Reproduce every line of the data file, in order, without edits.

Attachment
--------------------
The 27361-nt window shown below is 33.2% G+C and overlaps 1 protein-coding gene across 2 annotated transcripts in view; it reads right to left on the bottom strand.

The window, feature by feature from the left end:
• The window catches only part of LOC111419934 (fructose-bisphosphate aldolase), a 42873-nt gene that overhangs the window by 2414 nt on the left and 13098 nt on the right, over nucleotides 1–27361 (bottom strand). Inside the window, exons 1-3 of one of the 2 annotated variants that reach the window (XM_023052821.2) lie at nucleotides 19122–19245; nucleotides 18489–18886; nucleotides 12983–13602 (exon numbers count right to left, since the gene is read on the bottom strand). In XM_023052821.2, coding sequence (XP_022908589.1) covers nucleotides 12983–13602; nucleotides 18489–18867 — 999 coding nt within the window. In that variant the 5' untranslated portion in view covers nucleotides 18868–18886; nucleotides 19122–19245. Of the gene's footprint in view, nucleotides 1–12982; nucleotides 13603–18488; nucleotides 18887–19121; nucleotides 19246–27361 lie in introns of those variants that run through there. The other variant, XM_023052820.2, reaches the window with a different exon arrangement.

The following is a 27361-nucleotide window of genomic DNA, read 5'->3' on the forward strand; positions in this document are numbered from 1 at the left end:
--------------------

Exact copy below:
The 27361-nt window shown below is 33.2% G+C and overlaps 1 protein-coding gene across 2 annotated transcripts in view; it reads right to left on the bottom strand.

The window, feature by feature from the left end:
• The window catches only part of LOC111419934 (fructose-bisphosphate aldolase), a 42873-nt gene that overhangs the window by 2414 nt on the left and 13098 nt on the right, over nucleotides 1–27361 (bottom strand). Inside the window, exons 1-3 of one of the 2 annotated variants that reach the window (XM_023052821.2) lie at nucleotides 19122–19245; nucleotides 18489–18886; nucleotides 12983–13602 (exon numbers count right to left, since the gene is read on the bottom strand). In XM_023052821.2, coding sequence (XP_022908589.1) covers nucleotides 12983–13602; nucleotides 18489–18867 — 999 coding nt within the window. In that variant the 5' untranslated portion in view covers nucleotides 18868–18886; nucleotides 19122–19245. Of the gene's footprint in view, nucleotides 1–12982; nucleotides 13603–18488; nucleotides 18887–19121; nucleotides 19246–27361 lie in introns of those variants that run through there. The other variant, XM_023052820.2, reaches the window with a different exon arrangement.

The following is a 27361-nucleotide window of genomic DNA, read 5'->3' on the forward strand; positions in this document are numbered from 1 at the left end: